Alan Brooks knows his stuff.
One walk around his farm a will give you a sense that this Markesan, Wis., no-tiller is serious about no-tilling and is interested in anything that could help preserve his soil or increase profits.
Perhaps that’s the reason he looked into a limited-tilling system in the early 80s. In fact, Brooks says, he was so impressed, by 1986, he was no-tilling his entire crop of sweet corn.
Before you begin thinking Brooks’ story is just like every other no-tiller who made the switch from conventionally tilling, consider the fact that since 1967, he and his father had been producing quality vegetables for canning companies—who expected the Brooks’ to follow strict guidelines about what they grew and how they grew it.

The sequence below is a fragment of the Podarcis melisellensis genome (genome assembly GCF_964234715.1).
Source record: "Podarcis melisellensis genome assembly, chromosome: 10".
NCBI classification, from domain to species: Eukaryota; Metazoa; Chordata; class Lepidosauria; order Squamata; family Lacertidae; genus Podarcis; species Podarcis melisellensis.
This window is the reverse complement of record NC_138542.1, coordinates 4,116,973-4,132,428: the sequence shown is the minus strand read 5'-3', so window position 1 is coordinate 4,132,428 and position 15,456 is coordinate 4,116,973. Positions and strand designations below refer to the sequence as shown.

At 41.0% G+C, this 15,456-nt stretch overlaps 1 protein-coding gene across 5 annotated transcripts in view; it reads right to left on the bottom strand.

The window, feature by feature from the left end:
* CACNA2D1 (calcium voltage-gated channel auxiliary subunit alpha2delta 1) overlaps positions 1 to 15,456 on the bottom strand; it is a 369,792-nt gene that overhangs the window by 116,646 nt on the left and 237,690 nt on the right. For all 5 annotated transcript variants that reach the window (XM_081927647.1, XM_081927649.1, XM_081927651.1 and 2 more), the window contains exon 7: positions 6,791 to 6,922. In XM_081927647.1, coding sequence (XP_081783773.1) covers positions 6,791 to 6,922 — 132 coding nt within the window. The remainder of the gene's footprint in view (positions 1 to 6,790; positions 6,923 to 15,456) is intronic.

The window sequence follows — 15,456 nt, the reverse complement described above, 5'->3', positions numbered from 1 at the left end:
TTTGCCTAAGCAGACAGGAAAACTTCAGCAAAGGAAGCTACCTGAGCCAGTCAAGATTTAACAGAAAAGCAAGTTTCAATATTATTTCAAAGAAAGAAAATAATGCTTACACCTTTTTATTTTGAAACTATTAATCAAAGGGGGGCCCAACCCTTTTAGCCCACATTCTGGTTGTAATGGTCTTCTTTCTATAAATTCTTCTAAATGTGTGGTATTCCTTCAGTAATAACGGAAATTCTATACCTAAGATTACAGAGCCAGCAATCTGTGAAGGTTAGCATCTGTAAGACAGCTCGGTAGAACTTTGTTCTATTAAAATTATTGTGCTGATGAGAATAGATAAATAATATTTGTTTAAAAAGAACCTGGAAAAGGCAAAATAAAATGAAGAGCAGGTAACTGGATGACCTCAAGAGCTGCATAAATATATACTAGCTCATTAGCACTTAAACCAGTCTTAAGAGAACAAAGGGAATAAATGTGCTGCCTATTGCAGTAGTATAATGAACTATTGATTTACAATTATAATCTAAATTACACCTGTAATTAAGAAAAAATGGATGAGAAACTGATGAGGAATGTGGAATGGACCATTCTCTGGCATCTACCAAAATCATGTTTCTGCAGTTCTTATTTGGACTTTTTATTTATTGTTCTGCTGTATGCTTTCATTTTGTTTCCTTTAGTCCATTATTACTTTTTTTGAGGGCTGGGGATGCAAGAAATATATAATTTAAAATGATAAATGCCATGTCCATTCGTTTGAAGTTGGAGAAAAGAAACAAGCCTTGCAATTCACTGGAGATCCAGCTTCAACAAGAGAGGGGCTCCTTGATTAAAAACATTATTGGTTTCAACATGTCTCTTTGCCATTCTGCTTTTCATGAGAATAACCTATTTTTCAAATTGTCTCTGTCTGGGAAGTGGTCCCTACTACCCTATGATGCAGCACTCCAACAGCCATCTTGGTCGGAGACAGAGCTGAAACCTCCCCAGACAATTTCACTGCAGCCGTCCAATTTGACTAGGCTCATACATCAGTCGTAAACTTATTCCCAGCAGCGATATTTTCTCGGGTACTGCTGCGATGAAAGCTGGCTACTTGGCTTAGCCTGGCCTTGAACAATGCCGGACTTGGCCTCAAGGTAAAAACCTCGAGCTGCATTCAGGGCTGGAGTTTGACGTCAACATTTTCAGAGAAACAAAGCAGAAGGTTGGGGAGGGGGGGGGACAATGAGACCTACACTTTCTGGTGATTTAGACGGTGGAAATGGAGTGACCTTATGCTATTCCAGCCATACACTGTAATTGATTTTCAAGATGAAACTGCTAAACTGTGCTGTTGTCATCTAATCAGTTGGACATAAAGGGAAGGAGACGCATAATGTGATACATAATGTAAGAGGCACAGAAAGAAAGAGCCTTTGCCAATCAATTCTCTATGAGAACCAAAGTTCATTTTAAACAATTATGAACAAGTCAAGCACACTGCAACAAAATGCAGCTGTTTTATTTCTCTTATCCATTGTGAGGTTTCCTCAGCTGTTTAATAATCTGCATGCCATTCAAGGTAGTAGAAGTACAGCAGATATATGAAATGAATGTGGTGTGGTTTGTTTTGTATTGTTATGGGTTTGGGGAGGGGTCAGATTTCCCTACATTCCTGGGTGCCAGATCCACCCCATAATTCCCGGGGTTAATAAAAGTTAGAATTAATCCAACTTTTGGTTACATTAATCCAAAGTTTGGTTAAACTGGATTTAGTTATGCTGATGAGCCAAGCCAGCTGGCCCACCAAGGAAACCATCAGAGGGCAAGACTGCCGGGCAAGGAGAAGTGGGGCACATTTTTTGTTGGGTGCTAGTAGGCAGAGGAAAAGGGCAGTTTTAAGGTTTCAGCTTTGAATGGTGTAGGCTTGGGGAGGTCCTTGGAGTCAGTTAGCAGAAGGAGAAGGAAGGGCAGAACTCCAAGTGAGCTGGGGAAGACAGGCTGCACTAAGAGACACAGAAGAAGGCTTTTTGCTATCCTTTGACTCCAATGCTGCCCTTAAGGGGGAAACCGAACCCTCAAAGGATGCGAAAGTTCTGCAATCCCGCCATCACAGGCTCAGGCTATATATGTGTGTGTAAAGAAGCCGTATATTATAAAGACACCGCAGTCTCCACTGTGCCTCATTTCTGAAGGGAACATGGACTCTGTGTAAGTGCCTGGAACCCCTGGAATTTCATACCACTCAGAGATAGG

“We dealt with the same company for 25 years,” Brooks says.
Brooks was determined to no-till, despite the fact that the canning company was less than thrilled about it.
So one spring day he called the company, later purchased by the Chiquita banana people, and informed them he would be no-tilling his crops in three days.
“I put a 25-year standing good reputation on the line,” he says. “But it was worth it.”
The first dealings with the company seemed to be difficult—the processor didn’t want him to no-till and Brooks didn’t want to quit . They were at an impasse—that was, until it began to rain at harvest time.
“No one else could get into the fields,” he says. “Once they figured…